• Sounds that you barely noticed before are alarming and startle you.
  • It feels like you have megaphones in your ears.
  • Background sounds and stimulating environments become overwhelming.
  • Fluorescent and bright lights give you headaches.
  • Clothing that was comfortable before feels irritating now.
  • Large gatherings of people feel overwhelming.

Pain and fatigue can intensify sensory hypersensitivities, putting you in a hyper-sensitive or hyper-vigilant state. When you are in a hyper-sensitive or hyper-vigilant state, even subtle stimulants feel overwhelming. Especially sights and sounds that didn’t bother you before, may now trigger anxiety and the fight-or-flight response where your whole being feels threatened and out of control. You may shut down and not be able to do any more or you may feel compelled to escape from the situation. It can be very taxing, physically and mentally.

Stress management, movement and using all of your senses can help your brain organize and integrate the senses. This is similar to what children do. Consider how physically active children are as they grow and develop!

See Brain Recharging Breaks at the end of this chapter for some basic meditation techniques. Meanwhile, following are suggestions for coping with sensory hypersensitivities.

General Coping Suggestions

Limit exposure to avoid sensory overload.

  • Avoid crowds and chaotic places where there are a lot of stimuli, like shopping malls.
  • Do shopping and errands early in the week and early in the day, when stores are less crowded and quieter.
  • Shop in smaller, quieter stores when possible.
  • Eat out in restaurants when they are quieter, in between regular meal times.
  • Hold conversations in a quiet place.
  • Ask people to please speak one at a time. Explain that you’d really like to hear what everyone has to say but you can only hear one person at a time.
  • Sleep during car trips.
  • If you want to attend a function that you expect will be taxing, plan to stay only a short while. Take your cap, sunglasses and earplugs. Sit towards the back to minimize the sound and where you can easily exit to a quieter place or the car.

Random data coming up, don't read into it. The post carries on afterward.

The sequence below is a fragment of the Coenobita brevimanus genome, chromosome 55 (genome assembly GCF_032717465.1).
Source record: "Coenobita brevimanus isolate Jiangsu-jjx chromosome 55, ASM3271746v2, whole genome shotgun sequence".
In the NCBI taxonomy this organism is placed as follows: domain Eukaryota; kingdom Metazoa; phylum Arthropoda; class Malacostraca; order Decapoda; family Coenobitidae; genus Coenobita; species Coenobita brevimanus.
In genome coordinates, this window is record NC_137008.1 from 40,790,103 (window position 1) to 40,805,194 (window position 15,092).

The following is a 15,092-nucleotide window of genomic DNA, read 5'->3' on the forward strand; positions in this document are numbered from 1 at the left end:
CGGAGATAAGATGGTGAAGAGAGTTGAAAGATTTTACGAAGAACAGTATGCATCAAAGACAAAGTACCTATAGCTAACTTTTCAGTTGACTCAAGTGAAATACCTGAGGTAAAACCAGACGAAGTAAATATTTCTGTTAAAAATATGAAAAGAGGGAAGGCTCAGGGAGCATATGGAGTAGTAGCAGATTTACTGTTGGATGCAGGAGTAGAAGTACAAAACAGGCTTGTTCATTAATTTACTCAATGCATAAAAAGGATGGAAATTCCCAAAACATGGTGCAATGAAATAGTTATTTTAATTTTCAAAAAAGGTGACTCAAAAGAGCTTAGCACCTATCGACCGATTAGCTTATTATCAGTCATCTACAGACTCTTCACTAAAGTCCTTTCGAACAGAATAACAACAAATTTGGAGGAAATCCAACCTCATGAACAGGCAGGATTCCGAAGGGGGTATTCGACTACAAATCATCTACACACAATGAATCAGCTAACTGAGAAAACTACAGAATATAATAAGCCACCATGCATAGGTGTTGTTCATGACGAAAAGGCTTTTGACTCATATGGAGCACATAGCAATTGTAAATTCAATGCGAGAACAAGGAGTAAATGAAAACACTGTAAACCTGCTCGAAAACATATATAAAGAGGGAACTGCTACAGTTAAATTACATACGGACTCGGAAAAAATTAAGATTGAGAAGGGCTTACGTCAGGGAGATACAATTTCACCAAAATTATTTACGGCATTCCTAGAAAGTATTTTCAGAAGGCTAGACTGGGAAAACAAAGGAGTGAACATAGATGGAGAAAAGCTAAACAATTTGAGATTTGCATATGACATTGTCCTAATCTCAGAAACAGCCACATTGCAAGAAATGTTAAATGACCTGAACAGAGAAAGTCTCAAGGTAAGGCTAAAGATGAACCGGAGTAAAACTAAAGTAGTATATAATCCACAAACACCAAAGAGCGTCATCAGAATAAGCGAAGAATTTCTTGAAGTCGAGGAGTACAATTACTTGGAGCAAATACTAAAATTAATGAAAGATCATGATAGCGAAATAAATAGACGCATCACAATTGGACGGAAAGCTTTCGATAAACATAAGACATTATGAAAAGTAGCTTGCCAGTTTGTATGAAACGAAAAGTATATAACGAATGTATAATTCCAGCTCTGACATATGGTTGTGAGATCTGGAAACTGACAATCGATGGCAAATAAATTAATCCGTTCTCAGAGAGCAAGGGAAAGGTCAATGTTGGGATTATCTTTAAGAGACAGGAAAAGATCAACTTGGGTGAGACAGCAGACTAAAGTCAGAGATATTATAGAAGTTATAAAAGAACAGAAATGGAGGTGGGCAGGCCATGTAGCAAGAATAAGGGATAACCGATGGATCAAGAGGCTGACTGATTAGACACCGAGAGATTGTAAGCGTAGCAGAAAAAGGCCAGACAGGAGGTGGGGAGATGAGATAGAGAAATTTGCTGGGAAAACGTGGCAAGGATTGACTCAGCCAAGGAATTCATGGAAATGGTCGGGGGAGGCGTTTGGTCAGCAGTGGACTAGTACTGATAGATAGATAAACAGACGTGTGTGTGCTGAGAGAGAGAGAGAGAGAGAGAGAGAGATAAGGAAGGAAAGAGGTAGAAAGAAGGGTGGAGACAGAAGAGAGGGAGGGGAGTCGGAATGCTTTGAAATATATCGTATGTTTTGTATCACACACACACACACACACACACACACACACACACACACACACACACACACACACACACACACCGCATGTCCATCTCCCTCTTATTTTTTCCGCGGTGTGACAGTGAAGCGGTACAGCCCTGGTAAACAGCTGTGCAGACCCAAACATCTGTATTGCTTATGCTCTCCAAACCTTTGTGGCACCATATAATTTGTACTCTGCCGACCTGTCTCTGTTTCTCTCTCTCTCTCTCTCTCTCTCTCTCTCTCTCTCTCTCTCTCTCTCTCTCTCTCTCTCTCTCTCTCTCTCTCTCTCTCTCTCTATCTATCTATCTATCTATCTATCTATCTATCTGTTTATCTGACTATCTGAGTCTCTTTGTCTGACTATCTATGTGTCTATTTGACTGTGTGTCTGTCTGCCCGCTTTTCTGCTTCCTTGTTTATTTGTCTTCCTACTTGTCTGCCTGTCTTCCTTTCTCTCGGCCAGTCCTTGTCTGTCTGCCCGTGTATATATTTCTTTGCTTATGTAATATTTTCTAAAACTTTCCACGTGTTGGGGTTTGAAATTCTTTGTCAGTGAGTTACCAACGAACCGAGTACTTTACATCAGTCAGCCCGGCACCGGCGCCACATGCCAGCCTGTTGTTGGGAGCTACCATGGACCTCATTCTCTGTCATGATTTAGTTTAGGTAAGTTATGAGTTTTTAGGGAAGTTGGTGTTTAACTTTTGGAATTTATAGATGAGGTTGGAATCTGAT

Monitor your pain, stress and fatigue levels.

Lights and sounds will bother you the most when you are stressed or fatigued. If you are feeling especially sensitive, use it as a cue that you need to take a break and use some relaxation techniques.

Try avoiding nicotine, caffeine and alcohol.

They may make the symptoms worse. If you have vertigo, try limiting your salt intake, which can cause fluid retention. Consider strengthening exercises for your neck with the guidance of a physical therapist.

When you are starting to feel stressed or anxious, try incorporating another sense.

  • Put something in your mouth to chew or suck on. Strong flavors like peppermint or cinnamon are especially effective.
  • Put on some soothing music.
  • Apply some deep pressure. Give yourself a hug or press your palms firmly together or on the table. Squeeze the steering wheel if you are driving the car.

Experiment with activities and alternative therapies that involve your senses.

Listen to music, experiment with movement, dance, yoga, water, art, aromatherapy, etc.

Challenge your sensitivities.

Gradually increase your exposure and tolerance when using earplugs, sunglasses, etc.
Don’t eliminate the senses completely or you set yourself up for super-sensitivity.

Specific Coping Strategies

Sensitivities to sound

  • Limit your exposure to noisy stores and loud situations like sporting events, the movie theatre and children’s school activities. Don’t participate or plan to stay for a limited amount of time. Sit on the outskirts so you can gracefully escape to a quieter place if needed.
  • Use earplugs, try different kinds, and carry them with you.
  • Use headphones for TV and music:
    • For others, when you don’t want to hear it.
    • For yourself, when you want to hear it better.
  • Minimize distractions from snacking while doing things like working in groups or playing games. Use bowls for food instead of eating directly from noisy bags.
  • Add some background sound – a fan, white noise machine, soothing music.
  • Remove yourself from the situation and go to a quieter place as soon as possible, even the bathroom, when you feel overwhelmed or anxious. Then try:
    • Closing your eyes
    • Taking slow deep stomach breaths
    • Putting an ice pack on your forehead and eyes
  • Gradually expose yourself to different sounds and louder sounds to increase your tolerances.

Sensitivities to light